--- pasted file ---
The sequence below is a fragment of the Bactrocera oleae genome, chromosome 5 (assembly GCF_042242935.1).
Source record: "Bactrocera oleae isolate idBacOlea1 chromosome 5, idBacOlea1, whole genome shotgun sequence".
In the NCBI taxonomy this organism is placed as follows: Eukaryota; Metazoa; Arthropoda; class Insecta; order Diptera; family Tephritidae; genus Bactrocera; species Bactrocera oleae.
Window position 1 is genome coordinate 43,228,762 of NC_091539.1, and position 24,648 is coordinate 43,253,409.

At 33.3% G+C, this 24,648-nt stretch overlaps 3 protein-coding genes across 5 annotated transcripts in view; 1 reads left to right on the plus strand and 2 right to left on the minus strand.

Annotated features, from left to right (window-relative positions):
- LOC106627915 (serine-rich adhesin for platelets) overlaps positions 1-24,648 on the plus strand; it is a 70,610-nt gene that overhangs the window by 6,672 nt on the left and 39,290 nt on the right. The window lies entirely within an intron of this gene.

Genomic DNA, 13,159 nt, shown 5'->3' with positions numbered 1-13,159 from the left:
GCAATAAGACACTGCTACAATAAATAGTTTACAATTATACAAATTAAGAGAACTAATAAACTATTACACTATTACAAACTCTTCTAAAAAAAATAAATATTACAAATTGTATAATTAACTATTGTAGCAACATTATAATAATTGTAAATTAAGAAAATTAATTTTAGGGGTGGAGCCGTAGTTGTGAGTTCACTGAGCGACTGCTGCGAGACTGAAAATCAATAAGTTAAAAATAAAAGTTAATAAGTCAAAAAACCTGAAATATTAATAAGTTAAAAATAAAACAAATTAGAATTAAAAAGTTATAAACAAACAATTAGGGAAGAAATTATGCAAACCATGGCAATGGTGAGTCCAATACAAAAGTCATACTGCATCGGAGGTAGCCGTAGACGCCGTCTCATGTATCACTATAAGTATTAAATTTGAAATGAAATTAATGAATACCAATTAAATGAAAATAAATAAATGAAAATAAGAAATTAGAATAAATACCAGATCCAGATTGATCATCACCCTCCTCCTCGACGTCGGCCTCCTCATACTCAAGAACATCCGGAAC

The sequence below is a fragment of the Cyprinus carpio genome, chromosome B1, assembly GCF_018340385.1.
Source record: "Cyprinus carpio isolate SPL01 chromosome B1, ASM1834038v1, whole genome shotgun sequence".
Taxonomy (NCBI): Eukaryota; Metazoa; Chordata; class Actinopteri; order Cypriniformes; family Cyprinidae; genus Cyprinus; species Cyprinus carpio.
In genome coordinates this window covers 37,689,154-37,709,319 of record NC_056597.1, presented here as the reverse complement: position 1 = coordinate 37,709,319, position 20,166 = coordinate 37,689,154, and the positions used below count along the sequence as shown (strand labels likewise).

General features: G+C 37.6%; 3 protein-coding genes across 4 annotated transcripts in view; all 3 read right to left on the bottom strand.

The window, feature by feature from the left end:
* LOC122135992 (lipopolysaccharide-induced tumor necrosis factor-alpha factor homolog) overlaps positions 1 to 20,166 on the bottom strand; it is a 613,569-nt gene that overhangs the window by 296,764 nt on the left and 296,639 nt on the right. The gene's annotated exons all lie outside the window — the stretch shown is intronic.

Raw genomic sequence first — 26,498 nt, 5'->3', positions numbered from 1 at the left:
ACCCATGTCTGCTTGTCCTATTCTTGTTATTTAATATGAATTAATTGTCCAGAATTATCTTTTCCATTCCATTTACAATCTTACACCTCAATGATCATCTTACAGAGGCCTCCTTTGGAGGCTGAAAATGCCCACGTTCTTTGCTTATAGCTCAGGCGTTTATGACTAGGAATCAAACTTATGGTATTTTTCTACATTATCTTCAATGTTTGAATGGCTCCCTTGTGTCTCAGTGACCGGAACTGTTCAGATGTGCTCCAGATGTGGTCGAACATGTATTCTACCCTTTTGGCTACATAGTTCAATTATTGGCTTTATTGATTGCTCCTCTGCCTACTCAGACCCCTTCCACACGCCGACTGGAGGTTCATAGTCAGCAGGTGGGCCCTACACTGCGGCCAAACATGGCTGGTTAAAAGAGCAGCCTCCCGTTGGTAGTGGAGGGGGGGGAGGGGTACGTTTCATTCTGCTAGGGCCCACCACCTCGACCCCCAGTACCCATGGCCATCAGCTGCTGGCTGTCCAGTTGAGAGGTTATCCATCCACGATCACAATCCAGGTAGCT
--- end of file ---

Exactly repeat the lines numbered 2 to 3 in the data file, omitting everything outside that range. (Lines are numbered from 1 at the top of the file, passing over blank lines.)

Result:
Source record: "Bactrocera oleae isolate idBacOlea1 chromosome 5, idBacOlea1, whole genome shotgun sequence".
In the NCBI taxonomy this organism is placed as follows: Eukaryota; Metazoa; Arthropoda; class Insecta; order Diptera; family Tephritidae; genus Bactrocera; species Bactrocera oleae.